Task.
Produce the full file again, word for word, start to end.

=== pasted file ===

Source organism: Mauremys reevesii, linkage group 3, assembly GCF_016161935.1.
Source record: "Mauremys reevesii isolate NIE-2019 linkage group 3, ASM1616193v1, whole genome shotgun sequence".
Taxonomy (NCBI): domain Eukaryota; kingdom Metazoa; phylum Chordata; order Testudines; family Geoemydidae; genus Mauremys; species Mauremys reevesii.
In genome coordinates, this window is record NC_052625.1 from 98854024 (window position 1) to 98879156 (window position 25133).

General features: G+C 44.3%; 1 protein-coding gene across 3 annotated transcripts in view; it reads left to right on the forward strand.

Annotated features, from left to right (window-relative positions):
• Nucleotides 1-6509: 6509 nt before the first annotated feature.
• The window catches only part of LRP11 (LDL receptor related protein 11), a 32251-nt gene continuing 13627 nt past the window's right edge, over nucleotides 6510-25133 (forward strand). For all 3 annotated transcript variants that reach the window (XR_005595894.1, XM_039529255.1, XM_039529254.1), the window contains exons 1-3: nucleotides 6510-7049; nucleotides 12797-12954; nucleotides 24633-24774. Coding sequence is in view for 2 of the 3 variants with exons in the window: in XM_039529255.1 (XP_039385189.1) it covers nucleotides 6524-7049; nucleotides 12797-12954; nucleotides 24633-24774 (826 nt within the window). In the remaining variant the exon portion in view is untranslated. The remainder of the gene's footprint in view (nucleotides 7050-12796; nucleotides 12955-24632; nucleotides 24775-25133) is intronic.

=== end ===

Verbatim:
Source organism: Mauremys reevesii, linkage group 3, assembly GCF_016161935.1.
Source record: "Mauremys reevesii isolate NIE-2019 linkage group 3, ASM1616193v1, whole genome shotgun sequence".
Taxonomy (NCBI): domain Eukaryota; kingdom Metazoa; phylum Chordata; order Testudines; family Geoemydidae; genus Mauremys; species Mauremys reevesii.
In genome coordinates, this window is record NC_052625.1 from 98854024 (window position 1) to 98879156 (window position 25133).

General features: G+C 44.3%; 1 protein-coding gene across 3 annotated transcripts in view; it reads left to right on the forward strand.

Annotated features, from left to right (window-relative positions):
• Nucleotides 1-6509: 6509 nt before the first annotated feature.
• The window catches only part of LRP11 (LDL receptor related protein 11), a 32251-nt gene continuing 13627 nt past the window's right edge, over nucleotides 6510-25133 (forward strand). For all 3 annotated transcript variants that reach the window (XR_005595894.1, XM_039529255.1, XM_039529254.1), the window contains exons 1-3: nucleotides 6510-7049; nucleotides 12797-12954; nucleotides 24633-24774. Coding sequence is in view for 2 of the 3 variants with exons in the window: in XM_039529255.1 (XP_039385189.1) it covers nucleotides 6524-7049; nucleotides 12797-12954; nucleotides 24633-24774 (826 nt within the window). In the remaining variant the exon portion in view is untranslated. The remainder of the gene's footprint in view (nucleotides 7050-12796; nucleotides 12955-24632; nucleotides 24775-25133) is intronic.